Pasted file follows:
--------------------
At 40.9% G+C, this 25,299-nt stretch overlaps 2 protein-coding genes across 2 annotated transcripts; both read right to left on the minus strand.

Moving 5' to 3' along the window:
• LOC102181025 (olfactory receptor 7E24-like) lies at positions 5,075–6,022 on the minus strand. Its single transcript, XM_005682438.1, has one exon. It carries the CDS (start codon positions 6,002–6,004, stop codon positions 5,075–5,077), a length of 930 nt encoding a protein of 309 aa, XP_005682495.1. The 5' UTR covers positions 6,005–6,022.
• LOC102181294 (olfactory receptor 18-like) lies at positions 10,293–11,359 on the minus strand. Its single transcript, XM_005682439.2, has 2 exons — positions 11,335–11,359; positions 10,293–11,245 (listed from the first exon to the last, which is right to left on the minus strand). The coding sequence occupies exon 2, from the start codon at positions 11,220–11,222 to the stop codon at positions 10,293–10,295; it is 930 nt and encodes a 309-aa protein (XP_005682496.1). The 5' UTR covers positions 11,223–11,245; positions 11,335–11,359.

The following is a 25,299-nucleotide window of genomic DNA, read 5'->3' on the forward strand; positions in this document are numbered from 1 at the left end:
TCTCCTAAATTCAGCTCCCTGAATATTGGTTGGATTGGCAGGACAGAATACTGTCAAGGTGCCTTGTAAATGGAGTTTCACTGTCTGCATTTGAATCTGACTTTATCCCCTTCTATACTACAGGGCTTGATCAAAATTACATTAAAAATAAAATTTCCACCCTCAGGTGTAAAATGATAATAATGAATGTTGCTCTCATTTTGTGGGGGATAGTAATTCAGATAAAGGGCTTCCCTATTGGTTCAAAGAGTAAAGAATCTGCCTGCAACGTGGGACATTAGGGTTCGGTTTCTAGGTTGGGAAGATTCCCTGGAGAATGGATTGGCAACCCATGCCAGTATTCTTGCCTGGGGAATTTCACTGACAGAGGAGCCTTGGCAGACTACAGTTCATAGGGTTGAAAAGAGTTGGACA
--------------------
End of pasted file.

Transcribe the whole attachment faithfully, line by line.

At 40.9% G+C, this 25,299-nt stretch overlaps 2 protein-coding genes across 2 annotated transcripts; both read right to left on the minus strand.

Moving 5' to 3' along the window:
• LOC102181025 (olfactory receptor 7E24-like) lies at positions 5,075–6,022 on the minus strand. Its single transcript, XM_005682438.1, has one exon. It carries the CDS (start codon positions 6,002–6,004, stop codon positions 5,075–5,077), a length of 930 nt encoding a protein of 309 aa, XP_005682495.1. The 5' UTR covers positions 6,005–6,022.
• LOC102181294 (olfactory receptor 18-like) lies at positions 10,293–11,359 on the minus strand. Its single transcript, XM_005682439.2, has 2 exons — positions 11,335–11,359; positions 10,293–11,245 (listed from the first exon to the last, which is right to left on the minus strand). The coding sequence occupies exon 2, from the start codon at positions 11,220–11,222 to the stop codon at positions 10,293–10,295; it is 930 nt and encodes a 309-aa protein (XP_005682496.1). The 5' UTR covers positions 11,223–11,245; positions 11,335–11,359.

The following is a 25,299-nucleotide window of genomic DNA, read 5'->3' on the forward strand; positions in this document are numbered from 1 at the left end:
TCTCCTAAATTCAGCTCCCTGAATATTGGTTGGATTGGCAGGACAGAATACTGTCAAGGTGCCTTGTAAATGGAGTTTCACTGTCTGCATTTGAATCTGACTTTATCCCCTTCTATACTACAGGGCTTGATCAAAATTACATTAAAAATAAAATTTCCACCCTCAGGTGTAAAATGATAATAATGAATGTTGCTCTCATTTTGTGGGGGATAGTAATTCAGATAAAGGGCTTCCCTATTGGTTCAAAGAGTAAAGAATCTGCCTGCAACGTGGGACATTAGGGTTCGGTTTCTAGGTTGGGAAGATTCCCTGGAGAATGGATTGGCAACCCATGCCAGTATTCTTGCCTGGGGAATTTCACTGACAGAGGAGCCTTGGCAGACTACAGTTCATAGGGTTGAAAAGAGTTGGACA